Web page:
Japan's Socialists Discard Socialism

JAPAN'S Social Democratic Party yesterday adopted a draft platform that abandons socialism, and recognizes the South Korean government and a key security treaty with the United States.

"We are trying to create a Japanese version of Western democratic socialism," said party Secretary-General Hirotaka Akamatsu.

The draft platform was submitted to the executive committee for approval later in the year. The document is expected to spark criticism from party hard-liners. Political analysts say the Socialists need to discard four key policies to become electable, including their view of Japan's military as violating the postwar Constitution, their vow to scrap all nuclear power plants, and their rejection of the US-Japan Security Treaty and the 1965 normalization treaty with South Korea.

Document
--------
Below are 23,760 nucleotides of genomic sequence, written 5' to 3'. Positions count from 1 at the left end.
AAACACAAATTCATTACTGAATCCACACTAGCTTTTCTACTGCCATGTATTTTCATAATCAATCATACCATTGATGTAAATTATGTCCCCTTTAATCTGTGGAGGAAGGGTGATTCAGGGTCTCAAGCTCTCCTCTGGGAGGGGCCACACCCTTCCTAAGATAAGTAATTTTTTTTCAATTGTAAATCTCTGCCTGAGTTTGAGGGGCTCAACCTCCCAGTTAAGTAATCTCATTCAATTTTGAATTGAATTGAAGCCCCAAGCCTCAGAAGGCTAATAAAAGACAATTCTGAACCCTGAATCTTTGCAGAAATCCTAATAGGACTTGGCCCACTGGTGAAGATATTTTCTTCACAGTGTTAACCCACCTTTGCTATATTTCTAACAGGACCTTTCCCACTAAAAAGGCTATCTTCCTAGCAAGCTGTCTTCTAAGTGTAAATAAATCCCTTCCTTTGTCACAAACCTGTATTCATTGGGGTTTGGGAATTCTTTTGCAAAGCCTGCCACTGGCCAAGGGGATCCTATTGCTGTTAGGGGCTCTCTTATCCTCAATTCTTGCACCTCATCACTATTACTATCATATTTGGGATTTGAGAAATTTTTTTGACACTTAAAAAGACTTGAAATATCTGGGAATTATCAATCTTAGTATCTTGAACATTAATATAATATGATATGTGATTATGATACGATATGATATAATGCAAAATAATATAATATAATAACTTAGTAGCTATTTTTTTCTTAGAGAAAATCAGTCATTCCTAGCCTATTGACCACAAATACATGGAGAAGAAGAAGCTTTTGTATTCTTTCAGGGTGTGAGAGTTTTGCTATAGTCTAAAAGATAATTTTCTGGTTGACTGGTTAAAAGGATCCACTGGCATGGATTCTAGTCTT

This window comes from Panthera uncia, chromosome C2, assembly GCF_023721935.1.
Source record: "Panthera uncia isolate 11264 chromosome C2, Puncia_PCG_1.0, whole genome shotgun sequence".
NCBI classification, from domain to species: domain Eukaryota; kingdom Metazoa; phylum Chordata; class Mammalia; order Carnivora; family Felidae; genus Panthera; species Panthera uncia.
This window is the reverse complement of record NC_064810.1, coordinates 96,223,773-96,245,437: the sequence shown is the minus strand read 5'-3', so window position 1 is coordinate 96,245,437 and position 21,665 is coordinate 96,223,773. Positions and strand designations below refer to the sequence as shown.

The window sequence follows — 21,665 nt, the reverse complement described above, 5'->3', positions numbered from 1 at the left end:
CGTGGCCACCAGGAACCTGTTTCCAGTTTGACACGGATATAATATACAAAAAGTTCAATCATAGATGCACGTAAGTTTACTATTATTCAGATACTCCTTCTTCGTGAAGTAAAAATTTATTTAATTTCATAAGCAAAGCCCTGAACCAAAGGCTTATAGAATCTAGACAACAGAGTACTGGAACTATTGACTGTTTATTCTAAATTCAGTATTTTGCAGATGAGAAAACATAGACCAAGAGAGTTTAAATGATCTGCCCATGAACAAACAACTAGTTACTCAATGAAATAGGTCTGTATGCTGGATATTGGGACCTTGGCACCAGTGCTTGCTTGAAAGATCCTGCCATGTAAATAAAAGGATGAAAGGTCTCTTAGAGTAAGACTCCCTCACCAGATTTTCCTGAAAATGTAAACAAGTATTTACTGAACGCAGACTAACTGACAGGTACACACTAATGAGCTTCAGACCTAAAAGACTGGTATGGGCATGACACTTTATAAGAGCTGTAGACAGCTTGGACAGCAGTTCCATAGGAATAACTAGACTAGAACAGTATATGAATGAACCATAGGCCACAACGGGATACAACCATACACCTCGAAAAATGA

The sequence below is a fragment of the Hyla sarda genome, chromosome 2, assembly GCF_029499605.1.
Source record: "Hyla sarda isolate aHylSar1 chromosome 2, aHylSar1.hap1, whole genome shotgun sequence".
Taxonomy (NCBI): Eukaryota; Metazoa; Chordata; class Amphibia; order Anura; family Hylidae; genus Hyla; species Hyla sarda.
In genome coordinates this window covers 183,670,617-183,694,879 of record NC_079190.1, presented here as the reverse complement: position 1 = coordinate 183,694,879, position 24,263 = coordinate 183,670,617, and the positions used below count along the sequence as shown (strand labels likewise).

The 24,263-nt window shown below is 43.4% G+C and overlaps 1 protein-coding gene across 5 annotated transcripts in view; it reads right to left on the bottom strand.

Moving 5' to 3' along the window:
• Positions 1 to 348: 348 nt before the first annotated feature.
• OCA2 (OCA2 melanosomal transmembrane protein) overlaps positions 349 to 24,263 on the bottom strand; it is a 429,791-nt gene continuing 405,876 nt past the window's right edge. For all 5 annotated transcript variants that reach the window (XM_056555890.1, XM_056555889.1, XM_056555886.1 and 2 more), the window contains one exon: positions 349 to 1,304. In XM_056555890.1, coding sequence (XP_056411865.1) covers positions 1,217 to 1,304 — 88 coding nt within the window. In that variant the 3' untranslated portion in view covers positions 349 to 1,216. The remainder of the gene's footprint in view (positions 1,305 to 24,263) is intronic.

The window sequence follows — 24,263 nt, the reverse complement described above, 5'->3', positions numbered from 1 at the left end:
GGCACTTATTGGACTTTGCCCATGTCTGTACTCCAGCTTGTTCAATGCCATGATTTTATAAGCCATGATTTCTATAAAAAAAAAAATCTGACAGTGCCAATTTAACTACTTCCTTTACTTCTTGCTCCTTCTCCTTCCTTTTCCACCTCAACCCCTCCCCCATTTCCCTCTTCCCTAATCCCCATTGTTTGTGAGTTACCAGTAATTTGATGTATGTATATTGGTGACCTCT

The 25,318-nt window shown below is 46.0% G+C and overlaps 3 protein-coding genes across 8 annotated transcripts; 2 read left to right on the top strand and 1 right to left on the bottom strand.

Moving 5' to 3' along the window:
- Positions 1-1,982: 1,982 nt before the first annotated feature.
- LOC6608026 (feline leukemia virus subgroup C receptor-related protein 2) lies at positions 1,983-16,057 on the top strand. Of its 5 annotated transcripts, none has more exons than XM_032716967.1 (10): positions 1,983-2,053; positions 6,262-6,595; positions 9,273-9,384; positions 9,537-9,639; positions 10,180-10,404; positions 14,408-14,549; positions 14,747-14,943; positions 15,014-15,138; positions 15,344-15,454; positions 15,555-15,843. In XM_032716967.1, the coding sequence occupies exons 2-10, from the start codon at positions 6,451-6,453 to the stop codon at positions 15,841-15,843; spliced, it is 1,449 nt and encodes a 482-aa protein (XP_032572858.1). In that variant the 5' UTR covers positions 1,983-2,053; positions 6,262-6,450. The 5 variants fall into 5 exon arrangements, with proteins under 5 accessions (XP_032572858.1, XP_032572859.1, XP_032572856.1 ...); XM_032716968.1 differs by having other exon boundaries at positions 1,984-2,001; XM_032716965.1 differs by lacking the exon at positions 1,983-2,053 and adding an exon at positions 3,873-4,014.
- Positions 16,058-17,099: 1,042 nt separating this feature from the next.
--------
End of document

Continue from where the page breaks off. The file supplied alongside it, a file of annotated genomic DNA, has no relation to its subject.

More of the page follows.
The draft declaration says the party will recognize the two treaties. It will no longer regard the military as unconstitutional but will call for a reduction of its strength. Nuclear power plants will also be allowed until safer sources of energy are found, it said.

The Socialists have been the main opposition party in parliament but have never seriously threatened the rule of the Liberal Democrats.

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